Yes, as long as it does not put you over 2019 compensation.
If you don’t spend at least 60% on payroll, you may still qualify for partial loan forgiveness. However, since you now have triple the amount of time to use the money, and the minimum that has to be spent on payroll was reduced by 15%, you should be fine.
That is fine. You have to use at least 60%.
Yes, it is now a loan you are repaying so you can essentially do with it as you wish.
Yes, but only what the employer pays, not what an employee pays. Same for health care premiums.
Yes, you are able to use them as employees for all intents and purposes.
No, independent contractors should have applied separately for the PPP loan. If you did include them on application, I’d look at getting them added to payroll.
Yes, if you have the PPP money then you need to pay all your employees. As long as that 3rd employee comes back before December 31st, you are good to go. It will be looked at as if you had all 3 employees for the entire period.
Yes, and a lot of people chose to do that because it made it easier for tracking. Payroll goes by pay date, not by pay period. So if I’m paying on a pay date within the 8-week or 24-week period, it’s good. Even if it was accrued before or after.
I would not go out of my way and waste time on doing that – you don’t have a legal obligation to do so. But if the unemployment office calls to verify the terms of that employee’s dismissal, answer that honestly. That you offered the job back and they refused.
This can be handled the same as an employee on unemployment refusing to come back. Unfortunately, being afraid of getting sick is not an eligible expense, so make sure you have a written offer and declination from that employee to show that you did everything in your power to being this person back on to payroll.
There is no designation on how an employee is paid. They are looking at what you are paying this person in total. Even though you applied for the monthly average of 2019, for the forgiveness, they will be looking at what you paid them for Jan-March of this year. The max allowed is $15,384 for 8-weeks, or $46,153 for the 24-weeks total.
Yes, this is allowed. However, total paid to any employees cannot exceed the $15,385 cap in the 8-week period, or $46,153 cap in the 24-week period. And you can only use the PPP funds to bonus the owners if they were on payroll in 2019, and they cannot exceed the average 24-week pay from 2019.
The $100k cap is just for payroll. Benefits are over and above that. So if you pay $20,000 in benefits per year for an employee and they make $100k, $120k is the allowable expense over a yearly basis. It’s not hard capped at $100k, that’s just for wages.
It means you have 17 because FTE stands for Full-Time Equivalents.
Yes, it doesn’t have to be the same people, just the same amount of people.
If you’re going to use the PPP funds, you have to go by the PPP rule which is the 75%. If you’re using the FMLA funds, then you have to go by the FMLA rules which is the 2/3, and that does not count towards the PPP. If you’re not going to use the FMLA credit, then you have to go through the PPP rulings.
Yes, as long as the total paid in those 24 weeks does not go over the $15,385 mark.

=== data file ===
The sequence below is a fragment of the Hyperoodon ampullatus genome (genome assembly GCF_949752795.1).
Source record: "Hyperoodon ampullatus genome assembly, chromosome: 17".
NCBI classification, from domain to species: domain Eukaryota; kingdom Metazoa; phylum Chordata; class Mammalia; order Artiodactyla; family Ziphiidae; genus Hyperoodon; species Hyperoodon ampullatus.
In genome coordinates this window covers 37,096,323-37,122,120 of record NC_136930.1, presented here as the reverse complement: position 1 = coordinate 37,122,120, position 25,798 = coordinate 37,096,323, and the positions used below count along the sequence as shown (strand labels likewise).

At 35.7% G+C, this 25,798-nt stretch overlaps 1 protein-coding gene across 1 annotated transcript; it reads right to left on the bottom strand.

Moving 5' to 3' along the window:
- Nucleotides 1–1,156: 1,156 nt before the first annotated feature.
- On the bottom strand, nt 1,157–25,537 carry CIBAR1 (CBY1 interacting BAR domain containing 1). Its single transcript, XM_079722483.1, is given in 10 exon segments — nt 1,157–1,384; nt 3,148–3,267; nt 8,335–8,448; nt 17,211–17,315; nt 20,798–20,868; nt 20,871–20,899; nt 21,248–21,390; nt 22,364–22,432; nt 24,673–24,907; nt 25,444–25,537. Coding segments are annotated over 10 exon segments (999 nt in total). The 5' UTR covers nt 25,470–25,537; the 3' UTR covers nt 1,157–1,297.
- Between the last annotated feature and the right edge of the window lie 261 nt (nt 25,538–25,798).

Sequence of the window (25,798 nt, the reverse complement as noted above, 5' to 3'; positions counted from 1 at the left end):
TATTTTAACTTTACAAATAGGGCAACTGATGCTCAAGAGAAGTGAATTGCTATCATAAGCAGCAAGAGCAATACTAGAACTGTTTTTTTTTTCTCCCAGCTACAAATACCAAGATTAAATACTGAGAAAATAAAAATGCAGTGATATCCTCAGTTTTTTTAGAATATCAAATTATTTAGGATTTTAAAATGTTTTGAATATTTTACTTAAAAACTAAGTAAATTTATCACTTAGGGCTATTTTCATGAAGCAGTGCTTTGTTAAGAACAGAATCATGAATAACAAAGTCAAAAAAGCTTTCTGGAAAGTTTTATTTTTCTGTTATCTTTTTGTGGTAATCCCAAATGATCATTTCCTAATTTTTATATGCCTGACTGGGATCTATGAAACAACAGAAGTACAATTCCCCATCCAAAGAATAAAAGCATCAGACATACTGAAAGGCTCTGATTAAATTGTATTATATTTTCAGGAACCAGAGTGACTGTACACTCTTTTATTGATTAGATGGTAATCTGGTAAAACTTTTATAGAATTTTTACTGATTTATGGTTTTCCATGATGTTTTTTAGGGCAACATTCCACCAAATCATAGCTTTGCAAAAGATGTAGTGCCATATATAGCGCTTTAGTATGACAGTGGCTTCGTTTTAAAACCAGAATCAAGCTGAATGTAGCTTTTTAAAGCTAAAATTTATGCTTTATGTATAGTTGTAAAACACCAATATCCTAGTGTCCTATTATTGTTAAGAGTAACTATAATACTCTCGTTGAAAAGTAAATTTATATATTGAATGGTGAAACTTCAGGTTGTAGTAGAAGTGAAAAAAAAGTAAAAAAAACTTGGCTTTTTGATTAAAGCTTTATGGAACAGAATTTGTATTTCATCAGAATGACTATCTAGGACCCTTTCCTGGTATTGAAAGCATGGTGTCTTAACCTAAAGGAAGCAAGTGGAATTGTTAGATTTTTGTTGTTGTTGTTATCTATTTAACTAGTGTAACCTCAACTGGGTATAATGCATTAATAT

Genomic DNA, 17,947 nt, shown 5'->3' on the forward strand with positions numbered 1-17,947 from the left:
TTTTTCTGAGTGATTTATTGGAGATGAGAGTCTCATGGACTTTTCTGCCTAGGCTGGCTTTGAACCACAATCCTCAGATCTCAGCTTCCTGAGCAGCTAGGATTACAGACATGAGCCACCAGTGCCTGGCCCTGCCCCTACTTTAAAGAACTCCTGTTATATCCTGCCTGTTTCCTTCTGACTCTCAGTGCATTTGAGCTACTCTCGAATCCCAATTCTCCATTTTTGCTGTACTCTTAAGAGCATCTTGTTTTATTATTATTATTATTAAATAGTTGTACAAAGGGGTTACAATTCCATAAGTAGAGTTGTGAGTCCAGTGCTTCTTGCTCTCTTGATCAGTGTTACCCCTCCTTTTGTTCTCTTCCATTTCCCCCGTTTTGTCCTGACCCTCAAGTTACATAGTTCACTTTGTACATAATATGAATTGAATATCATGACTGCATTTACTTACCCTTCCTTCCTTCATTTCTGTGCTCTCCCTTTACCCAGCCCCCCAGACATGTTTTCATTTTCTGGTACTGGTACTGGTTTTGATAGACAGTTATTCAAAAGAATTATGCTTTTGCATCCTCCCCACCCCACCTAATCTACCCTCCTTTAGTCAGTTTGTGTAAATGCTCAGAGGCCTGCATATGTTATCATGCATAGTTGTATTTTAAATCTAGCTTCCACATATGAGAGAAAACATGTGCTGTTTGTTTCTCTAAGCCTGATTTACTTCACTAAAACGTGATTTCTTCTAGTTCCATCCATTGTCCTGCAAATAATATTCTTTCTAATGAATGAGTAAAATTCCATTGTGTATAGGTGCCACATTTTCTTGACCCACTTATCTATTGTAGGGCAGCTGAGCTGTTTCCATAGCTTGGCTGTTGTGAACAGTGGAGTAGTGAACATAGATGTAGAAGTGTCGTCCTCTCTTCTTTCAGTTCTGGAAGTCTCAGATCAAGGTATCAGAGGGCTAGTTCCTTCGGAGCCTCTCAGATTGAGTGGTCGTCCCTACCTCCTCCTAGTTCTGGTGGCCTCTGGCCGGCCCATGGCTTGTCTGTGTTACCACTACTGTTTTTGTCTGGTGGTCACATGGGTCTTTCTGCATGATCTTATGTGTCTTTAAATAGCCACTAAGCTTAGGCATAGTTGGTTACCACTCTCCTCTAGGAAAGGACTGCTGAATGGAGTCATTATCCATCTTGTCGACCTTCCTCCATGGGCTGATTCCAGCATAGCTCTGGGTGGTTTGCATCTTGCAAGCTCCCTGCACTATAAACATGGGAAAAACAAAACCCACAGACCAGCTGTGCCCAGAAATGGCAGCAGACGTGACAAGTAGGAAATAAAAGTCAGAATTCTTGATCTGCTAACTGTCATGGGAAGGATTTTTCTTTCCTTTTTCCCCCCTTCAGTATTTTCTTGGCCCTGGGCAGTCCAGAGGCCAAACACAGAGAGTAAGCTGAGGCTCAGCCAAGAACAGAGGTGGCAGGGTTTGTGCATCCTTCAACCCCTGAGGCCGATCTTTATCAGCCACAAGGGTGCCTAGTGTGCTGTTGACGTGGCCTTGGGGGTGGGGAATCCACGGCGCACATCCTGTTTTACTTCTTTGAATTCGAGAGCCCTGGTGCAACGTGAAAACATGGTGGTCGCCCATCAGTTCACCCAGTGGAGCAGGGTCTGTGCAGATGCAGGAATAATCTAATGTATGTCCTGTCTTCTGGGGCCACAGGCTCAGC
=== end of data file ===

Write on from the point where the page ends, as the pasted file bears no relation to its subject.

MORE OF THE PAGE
That is $100,000 per year divided by 52, and then multiplied by 8 for the 8-week period, which gives us the $15,385 cap. For 24-week period, you would multiply the weekly amount by 24 to get $46,153.
Depending on the state it could be, but Federal is not going to be.
The match for most shops is going to be whatever you accrue over the 24-week period. If you have a match that is still owed from say 1st quarter, this a gray area as to whether you can deduct this expense. Without guidance to say that you can’t do it, it is worth a shot.
Yes, even though you didn’t calculate it right on the application, the rules are the same on the forgiveness side.
Yes, your banker can help you request an increase.
I don’t see you being penalized; the loan just won’t be forgiven. So if you chose to take the PPP loan, you’ll have a pretty big portion to pay back. Worst case-scenario they tell you that you have to give it back. Best case scenario they tell you it is now a loan and you have 5 years to pay it back at 1% interest.
Utilities include electric, water, sewer, telephone, internet, gas, transportation, security. There is a lot of gray area within utilities so reach out if you still have questions.
Yes, as long as (1) the amount of loan forgiveness requested for rent or lease payments to a related party is no more than the amount of mortgage interest owed on the property during the Covered Period that is attributable to the space being rented by the business, and (2) the lease and the mortgage were entered into prior to February 15, 2020. Any ownership in common between the business and the property owner is a related party for these purposes. The borrower must provide its lender with mortgage interest documentation to substantiate these payments. While rent or lease payments to a related party may be eligible for forgiveness, mortgage interest payments to a related party are not eligible for forgiveness. PPP loans are intended to help businesses cover certain non-payroll obligations that are owed to third parties, not payments to a business’s owner that occur because of how the business is structured. This will maintain equitable treatment between a business owner that holds property in a separate entity and one that holds the property in the same entity as its business operations.